?Final Price Realized includes Buyer’s Premium added to Hammer Price
Estimate: $ 50,000 - $ 75,000
(ARCTIC.) Papers of the Arctic explorer Robert E. Peary, including diaries, correspondence, lecture notes, and more. 3 boxes (3 linear feet) of Peary's personal papers and artifacts; condition varies widely, with water damage to some papers not generally affecting legibility, and occasional inked notations added by a later researcher. Various places, bulk 1877-1920
Robert E. Peary (1856-1920) was one of the most renowned Arctic explorers from the golden age of exploration, completing several expeditions to northern Greenland, and in April 1909 claiming victory in the race to the North Pole. This lot includes several folders of Peary's correspondence, 4 of his early pre-Arctic diaries, numerous typescript and manuscript articles and speeches, a small but interesting selection of photographs, a small collection of artifacts, and a portion of his original reference library.
The correspondence includes an outgoing letterbook, kept in Peary's hand aboard the ship Windward off Greenland from 7 May to July 1901, containing 18 letters on 17 pages. Most of the letters relate to an expedition camped on nearby Cape Sabine, Ellesmere Island. A letter to Peary's longtime lieutenant Matthew Henson, the first great Black Arctic explorer, discusses the expedition's tool chest; Henson is also mentioned in other letters.
Peary's correspondence file from 1 September to 28 October 1911 is housed in 7 folders. It includes approximately 170 incoming letters to Peary, 155 retained carbons of his responses, and 45 other documents. Most notable is a Letter Signed by former president Theodore Roosevelt to Peary dated 11 September 1911: "I was genuinely pleased to receive your telegram, and I think it mighty nice of you to have remembered me. I can hardly overstate to you how proud I am that I should have had some connection, however remote and insignificant, with helping you to perform your great epochal feat." Two Autograph Letters Signed are by Peary's assistant Matthew A. Henson, requesting letters of recommendation, one dated 16 September 1911 and the other 1 October 1911; with one retained carbon from Peary's secretary asking for more details dated 26 September, and one undated retained carbon by Peary "To whom it may concern": "While Henson has never been in my employ as a chauffeur, he has been in my employ in one capacity or another, a greater portion of the time since 1887. On general principles he should make a good chauffeur. . . . He is neat and careful in habits and personal appearance, and possesses a good address."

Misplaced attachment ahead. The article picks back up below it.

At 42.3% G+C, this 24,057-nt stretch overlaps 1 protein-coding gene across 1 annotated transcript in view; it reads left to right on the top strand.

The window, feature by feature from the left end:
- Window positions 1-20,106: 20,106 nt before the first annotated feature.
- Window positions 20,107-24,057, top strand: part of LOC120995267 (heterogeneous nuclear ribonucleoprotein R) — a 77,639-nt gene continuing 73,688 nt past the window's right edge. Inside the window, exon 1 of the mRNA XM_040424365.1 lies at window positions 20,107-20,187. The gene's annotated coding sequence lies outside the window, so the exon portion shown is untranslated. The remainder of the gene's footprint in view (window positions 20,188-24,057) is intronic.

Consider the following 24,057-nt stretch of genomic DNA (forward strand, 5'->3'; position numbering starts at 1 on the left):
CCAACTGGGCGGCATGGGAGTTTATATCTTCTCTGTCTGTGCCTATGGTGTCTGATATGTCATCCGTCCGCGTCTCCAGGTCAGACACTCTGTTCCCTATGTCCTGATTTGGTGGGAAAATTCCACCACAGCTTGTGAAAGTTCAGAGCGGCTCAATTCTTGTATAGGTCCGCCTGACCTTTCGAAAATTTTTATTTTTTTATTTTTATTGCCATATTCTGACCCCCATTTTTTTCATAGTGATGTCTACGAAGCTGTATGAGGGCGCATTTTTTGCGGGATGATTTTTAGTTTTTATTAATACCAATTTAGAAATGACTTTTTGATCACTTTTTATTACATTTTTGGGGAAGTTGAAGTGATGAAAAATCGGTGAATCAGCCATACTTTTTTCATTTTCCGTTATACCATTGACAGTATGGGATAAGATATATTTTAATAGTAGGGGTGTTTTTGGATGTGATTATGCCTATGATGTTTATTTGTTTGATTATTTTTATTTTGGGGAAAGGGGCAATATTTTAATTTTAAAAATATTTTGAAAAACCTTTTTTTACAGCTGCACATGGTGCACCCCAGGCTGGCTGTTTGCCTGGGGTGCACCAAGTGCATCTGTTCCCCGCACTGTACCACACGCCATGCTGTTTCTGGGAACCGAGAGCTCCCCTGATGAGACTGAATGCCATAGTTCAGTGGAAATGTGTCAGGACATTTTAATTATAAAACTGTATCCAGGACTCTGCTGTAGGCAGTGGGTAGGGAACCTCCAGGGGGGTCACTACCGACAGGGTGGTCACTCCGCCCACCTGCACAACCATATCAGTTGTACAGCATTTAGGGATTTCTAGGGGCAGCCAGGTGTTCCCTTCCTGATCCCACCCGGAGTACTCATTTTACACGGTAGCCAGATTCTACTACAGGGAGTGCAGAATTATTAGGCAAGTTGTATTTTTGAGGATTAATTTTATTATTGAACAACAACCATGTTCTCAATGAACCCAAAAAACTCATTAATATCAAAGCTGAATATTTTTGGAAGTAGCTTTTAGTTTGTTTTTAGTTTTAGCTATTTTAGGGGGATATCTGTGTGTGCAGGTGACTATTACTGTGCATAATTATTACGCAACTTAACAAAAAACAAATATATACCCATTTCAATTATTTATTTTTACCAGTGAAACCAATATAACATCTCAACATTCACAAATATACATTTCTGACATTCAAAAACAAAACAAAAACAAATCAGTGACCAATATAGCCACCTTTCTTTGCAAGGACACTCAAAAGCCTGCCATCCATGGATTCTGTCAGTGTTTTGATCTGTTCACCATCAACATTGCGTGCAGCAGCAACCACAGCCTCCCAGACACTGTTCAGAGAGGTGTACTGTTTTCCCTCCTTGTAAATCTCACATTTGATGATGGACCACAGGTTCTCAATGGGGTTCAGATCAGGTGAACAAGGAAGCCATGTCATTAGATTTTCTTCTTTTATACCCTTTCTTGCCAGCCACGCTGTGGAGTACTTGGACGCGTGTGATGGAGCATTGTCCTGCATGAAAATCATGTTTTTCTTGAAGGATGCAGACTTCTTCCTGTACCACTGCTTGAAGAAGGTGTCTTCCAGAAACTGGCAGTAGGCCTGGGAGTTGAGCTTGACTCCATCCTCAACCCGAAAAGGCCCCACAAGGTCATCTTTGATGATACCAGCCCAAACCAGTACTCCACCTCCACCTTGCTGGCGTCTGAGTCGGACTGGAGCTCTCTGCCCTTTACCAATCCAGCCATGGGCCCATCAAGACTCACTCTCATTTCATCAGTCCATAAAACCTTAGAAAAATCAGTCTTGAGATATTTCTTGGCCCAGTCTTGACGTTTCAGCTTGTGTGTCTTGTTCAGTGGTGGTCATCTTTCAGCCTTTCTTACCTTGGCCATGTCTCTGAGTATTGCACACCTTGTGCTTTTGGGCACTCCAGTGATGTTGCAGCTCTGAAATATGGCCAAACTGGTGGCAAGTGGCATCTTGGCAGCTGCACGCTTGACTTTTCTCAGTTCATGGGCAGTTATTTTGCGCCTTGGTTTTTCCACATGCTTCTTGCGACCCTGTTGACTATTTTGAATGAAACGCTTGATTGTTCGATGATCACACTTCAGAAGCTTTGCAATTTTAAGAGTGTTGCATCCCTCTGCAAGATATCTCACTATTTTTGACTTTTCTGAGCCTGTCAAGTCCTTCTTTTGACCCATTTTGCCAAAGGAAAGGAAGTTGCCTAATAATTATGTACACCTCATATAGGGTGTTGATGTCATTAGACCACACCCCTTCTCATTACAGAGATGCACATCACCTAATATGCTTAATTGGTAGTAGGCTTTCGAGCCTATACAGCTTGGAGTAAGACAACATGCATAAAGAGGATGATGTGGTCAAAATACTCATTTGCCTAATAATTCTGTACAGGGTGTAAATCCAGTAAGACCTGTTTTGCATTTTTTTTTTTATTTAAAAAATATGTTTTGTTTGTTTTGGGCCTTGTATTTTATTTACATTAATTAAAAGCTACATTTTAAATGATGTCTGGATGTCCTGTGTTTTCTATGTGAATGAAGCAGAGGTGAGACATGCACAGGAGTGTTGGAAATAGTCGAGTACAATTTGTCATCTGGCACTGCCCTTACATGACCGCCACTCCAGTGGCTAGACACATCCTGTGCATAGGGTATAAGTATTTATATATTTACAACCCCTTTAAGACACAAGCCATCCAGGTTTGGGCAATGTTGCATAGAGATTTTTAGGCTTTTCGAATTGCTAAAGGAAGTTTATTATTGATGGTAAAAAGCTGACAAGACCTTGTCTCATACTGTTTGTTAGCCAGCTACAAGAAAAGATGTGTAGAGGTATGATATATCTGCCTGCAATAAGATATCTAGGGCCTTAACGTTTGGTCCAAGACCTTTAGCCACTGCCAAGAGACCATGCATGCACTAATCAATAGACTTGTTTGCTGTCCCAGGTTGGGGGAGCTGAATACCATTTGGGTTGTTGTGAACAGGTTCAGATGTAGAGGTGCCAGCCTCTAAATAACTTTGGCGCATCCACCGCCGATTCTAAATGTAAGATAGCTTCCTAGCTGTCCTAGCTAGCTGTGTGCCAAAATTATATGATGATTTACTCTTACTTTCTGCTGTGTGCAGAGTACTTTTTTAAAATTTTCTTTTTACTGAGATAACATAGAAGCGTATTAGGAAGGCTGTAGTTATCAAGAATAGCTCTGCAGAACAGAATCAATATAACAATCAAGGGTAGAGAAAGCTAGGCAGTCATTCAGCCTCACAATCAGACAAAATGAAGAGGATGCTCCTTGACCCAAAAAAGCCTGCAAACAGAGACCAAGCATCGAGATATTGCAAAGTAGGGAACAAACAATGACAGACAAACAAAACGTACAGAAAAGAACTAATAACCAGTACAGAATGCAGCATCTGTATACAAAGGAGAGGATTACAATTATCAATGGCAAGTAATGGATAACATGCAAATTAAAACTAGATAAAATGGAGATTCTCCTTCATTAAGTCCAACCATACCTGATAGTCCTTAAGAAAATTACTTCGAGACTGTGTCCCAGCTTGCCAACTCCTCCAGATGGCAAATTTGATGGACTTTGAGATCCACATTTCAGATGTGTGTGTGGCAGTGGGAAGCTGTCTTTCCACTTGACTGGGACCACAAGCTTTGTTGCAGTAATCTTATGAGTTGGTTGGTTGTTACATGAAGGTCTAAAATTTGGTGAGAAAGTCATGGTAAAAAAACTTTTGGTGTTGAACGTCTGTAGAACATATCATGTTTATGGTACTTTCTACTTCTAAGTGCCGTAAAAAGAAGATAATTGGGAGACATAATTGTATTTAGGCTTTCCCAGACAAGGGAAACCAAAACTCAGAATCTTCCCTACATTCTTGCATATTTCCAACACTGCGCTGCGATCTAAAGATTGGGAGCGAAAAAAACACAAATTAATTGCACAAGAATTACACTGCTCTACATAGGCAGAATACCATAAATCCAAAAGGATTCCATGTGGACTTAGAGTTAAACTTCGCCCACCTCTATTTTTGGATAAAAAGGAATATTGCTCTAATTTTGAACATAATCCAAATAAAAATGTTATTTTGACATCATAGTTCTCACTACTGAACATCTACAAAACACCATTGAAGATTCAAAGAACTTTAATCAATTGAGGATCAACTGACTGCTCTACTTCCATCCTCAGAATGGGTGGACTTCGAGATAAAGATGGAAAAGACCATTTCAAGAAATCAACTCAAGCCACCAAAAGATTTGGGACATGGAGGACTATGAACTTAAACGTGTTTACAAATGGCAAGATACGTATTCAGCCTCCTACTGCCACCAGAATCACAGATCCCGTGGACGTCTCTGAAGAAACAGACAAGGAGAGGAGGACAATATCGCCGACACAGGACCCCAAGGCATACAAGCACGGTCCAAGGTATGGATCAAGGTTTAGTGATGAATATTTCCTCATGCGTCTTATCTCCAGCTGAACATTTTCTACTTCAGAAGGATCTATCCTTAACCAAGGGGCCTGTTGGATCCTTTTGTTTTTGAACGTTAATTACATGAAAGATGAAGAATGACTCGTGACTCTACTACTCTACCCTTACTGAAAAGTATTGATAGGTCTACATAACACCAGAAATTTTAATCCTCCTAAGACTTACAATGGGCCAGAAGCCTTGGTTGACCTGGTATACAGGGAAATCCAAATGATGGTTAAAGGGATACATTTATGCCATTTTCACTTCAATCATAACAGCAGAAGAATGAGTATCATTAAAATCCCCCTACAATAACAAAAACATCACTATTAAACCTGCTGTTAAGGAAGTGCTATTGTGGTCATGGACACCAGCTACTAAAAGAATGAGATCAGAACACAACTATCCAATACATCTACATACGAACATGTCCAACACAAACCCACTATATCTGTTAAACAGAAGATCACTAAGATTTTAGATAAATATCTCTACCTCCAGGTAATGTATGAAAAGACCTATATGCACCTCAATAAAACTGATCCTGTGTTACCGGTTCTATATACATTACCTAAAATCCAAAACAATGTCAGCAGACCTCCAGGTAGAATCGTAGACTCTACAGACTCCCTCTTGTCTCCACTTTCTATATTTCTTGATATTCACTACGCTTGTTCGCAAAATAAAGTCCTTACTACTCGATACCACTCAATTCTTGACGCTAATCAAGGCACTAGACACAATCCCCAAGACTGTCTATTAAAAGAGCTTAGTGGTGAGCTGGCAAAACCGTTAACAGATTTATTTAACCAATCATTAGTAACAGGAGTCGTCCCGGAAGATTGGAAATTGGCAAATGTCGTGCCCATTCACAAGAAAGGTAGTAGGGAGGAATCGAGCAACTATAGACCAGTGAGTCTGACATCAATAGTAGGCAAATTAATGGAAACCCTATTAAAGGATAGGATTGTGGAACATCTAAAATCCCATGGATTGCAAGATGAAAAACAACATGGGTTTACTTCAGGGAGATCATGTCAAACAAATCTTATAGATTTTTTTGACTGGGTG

In addition, the lot includes 12 letters signed by Peary, most of them retained carbons or letters which were returned to him for some reason. An outlier was addressed by him while on a canal survey of Nicaragua, 5 June 1888. The others are all dated 1910 to 1911, many of them discussing his bitter rival polar explorer Frederick Cook in unflattering terms. On 16 September 1911 he wrote that most of the public "know him to be a consummate fraud." On 28 September 1911, he calls Cook "this cowardly, lying cur," adding that "he has nothing to lose, he is desperate, he is tenacious, and . . . has a pronounced ability in hoodwinking those brought in contact with him." On 10 October 1911, he reviews Cook's new book: "There is a lie on every other page."
One final bit of correspondence is an unusual notebook with Peary's clean transcriptions of 3 telegraph messages and 3 diary entries relating to his North Pole feat, apparently transcribed in his hand for appearance in an unknown publication. Includes his 1909 message to President Taft ("Have honor place North Pole your disposal"); to former president Theodore Roosevelt ("The Pole is ours"); to the Associated Press ("Stars and Stripes nailed to the North Pole"); and diary entries dated 22, 23, and 27 August (year unknown).